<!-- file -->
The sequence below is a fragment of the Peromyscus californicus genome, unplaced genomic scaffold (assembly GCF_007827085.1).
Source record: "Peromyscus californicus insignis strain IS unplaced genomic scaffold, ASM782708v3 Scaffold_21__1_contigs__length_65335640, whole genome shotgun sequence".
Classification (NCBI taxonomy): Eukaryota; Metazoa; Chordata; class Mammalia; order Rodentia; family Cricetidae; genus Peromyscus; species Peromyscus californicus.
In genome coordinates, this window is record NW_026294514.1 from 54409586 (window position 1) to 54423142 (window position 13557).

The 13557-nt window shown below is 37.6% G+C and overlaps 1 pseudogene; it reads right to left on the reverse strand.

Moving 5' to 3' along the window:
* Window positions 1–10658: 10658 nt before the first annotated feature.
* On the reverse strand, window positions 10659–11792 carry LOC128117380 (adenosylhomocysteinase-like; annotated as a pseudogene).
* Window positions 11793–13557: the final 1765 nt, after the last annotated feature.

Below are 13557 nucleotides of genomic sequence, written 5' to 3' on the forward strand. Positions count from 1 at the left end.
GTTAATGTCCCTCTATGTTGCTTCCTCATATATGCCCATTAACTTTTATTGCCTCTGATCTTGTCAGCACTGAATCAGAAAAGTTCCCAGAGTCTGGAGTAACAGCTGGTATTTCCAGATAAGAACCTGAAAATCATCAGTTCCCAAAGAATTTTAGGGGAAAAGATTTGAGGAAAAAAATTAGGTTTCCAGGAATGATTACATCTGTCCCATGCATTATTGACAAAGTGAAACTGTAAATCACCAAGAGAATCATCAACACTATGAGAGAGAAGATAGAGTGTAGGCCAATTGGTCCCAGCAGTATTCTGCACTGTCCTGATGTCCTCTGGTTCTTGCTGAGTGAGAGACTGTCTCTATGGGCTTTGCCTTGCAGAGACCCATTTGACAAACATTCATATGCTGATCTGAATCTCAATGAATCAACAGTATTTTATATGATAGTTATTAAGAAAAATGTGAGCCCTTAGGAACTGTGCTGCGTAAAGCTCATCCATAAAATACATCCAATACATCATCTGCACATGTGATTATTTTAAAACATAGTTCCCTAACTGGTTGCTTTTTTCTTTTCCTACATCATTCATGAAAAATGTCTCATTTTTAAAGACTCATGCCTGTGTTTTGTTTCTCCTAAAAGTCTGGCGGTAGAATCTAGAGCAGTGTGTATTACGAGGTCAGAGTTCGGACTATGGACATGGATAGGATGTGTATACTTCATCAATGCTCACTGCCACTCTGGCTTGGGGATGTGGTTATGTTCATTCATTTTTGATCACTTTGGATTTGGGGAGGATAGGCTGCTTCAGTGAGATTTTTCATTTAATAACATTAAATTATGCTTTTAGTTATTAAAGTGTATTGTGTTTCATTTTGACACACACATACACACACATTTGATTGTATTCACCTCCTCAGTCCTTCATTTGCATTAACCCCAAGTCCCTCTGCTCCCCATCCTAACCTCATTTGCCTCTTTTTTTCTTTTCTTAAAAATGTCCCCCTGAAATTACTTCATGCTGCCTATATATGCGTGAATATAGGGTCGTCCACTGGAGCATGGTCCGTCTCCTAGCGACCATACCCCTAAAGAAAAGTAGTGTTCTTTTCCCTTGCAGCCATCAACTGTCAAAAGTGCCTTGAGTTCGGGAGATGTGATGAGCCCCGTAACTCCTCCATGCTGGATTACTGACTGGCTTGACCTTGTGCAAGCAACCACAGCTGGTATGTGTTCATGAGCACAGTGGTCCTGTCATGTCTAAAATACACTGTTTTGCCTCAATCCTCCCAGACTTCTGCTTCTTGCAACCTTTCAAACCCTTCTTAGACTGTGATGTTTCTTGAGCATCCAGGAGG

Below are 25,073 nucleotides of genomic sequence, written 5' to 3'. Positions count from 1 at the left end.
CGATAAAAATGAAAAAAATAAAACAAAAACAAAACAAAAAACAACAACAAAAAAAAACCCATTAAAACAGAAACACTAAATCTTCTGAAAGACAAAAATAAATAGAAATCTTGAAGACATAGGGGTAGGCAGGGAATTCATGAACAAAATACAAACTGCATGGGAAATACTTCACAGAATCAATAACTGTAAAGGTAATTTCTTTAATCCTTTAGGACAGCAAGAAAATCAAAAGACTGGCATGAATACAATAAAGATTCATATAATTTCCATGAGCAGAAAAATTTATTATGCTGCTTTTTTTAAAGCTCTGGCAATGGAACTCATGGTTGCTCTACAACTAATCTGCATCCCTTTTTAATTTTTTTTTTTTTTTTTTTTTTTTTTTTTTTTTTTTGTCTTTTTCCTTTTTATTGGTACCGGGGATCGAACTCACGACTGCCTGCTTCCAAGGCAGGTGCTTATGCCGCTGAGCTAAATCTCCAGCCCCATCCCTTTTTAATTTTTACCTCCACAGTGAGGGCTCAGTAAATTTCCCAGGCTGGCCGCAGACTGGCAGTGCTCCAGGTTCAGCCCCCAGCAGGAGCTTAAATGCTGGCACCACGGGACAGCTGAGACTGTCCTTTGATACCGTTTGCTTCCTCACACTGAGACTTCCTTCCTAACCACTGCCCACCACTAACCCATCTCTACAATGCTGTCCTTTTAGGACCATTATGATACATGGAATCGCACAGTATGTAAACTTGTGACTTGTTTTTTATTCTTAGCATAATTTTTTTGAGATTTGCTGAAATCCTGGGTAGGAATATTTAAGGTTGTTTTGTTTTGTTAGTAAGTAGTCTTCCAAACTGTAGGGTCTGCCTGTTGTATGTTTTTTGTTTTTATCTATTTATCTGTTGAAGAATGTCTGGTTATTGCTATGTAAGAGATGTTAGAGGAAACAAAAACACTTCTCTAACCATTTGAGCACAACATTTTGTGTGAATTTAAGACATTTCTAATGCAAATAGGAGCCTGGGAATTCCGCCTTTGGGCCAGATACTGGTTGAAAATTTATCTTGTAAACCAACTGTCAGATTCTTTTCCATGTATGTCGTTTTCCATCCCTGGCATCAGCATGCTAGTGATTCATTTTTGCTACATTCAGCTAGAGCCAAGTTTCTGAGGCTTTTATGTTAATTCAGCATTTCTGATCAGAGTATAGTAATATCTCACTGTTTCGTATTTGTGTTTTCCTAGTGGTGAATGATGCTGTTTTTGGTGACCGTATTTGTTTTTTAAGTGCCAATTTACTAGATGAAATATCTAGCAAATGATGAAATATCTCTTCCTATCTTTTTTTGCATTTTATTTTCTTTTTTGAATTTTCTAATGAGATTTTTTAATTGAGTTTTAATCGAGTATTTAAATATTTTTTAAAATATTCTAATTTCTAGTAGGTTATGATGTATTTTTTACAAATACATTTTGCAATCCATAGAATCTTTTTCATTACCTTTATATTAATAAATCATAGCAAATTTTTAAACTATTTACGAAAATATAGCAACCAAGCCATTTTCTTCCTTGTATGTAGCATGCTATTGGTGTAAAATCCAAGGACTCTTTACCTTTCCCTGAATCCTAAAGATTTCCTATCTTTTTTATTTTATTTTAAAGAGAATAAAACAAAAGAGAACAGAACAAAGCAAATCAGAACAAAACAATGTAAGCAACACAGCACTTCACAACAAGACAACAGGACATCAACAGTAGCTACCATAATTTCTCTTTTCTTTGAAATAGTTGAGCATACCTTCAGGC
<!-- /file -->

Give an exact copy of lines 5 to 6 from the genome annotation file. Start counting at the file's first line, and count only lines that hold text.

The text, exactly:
The 13557-nt window shown below is 37.6% G+C and overlaps 1 pseudogene; it reads right to left on the reverse strand.

Moving 5' to 3' along the window: